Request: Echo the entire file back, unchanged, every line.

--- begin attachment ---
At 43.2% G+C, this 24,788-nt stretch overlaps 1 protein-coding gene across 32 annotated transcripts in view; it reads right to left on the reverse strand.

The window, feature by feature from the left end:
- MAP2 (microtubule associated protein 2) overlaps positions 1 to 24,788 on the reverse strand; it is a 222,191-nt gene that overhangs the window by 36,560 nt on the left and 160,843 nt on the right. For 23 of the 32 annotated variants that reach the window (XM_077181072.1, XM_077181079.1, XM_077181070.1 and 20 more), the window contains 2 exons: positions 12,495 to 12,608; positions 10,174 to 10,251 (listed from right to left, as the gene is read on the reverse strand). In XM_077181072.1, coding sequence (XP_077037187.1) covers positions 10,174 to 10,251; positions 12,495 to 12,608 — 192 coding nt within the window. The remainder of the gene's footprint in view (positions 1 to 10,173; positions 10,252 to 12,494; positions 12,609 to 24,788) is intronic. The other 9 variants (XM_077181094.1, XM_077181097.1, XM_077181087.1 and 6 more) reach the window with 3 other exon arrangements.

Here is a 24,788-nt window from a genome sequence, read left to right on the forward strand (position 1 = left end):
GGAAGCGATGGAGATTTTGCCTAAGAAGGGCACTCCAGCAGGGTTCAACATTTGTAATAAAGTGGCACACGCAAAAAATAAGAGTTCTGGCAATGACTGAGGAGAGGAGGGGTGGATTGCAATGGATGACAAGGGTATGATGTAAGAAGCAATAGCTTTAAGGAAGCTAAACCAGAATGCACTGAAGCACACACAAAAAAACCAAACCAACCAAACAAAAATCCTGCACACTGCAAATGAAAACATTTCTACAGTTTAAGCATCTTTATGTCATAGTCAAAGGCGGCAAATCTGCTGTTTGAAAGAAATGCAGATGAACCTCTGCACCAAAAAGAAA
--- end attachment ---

At 43.2% G+C, this 24,788-nt stretch overlaps 1 protein-coding gene across 32 annotated transcripts in view; it reads right to left on the reverse strand.

The window, feature by feature from the left end:
- MAP2 (microtubule associated protein 2) overlaps positions 1 to 24,788 on the reverse strand; it is a 222,191-nt gene that overhangs the window by 36,560 nt on the left and 160,843 nt on the right. For 23 of the 32 annotated variants that reach the window (XM_077181072.1, XM_077181079.1, XM_077181070.1 and 20 more), the window contains 2 exons: positions 12,495 to 12,608; positions 10,174 to 10,251 (listed from right to left, as the gene is read on the reverse strand). In XM_077181072.1, coding sequence (XP_077037187.1) covers positions 10,174 to 10,251; positions 12,495 to 12,608 — 192 coding nt within the window. The remainder of the gene's footprint in view (positions 1 to 10,173; positions 10,252 to 12,494; positions 12,609 to 24,788) is intronic. The other 9 variants (XM_077181094.1, XM_077181097.1, XM_077181087.1 and 6 more) reach the window with 3 other exon arrangements.

Here is a 24,788-nt window from a genome sequence, read left to right on the forward strand (position 1 = left end):
GGAAGCGATGGAGATTTTGCCTAAGAAGGGCACTCCAGCAGGGTTCAACATTTGTAATAAAGTGGCACACGCAAAAAATAAGAGTTCTGGCAATGACTGAGGAGAGGAGGGGTGGATTGCAATGGATGACAAGGGTATGATGTAAGAAGCAATAGCTTTAAGGAAGCTAAACCAGAATGCACTGAAGCACACACAAAAAAACCAAACCAACCAAACAAAAATCCTGCACACTGCAAATGAAAACATTTCTACAGTTTAAGCATCTTTATGTCATAGTCAAAGGCGGCAAATCTGCTGTTTGAAAGAAATGCAGATGAACCTCTGCACCAAAAAGAAA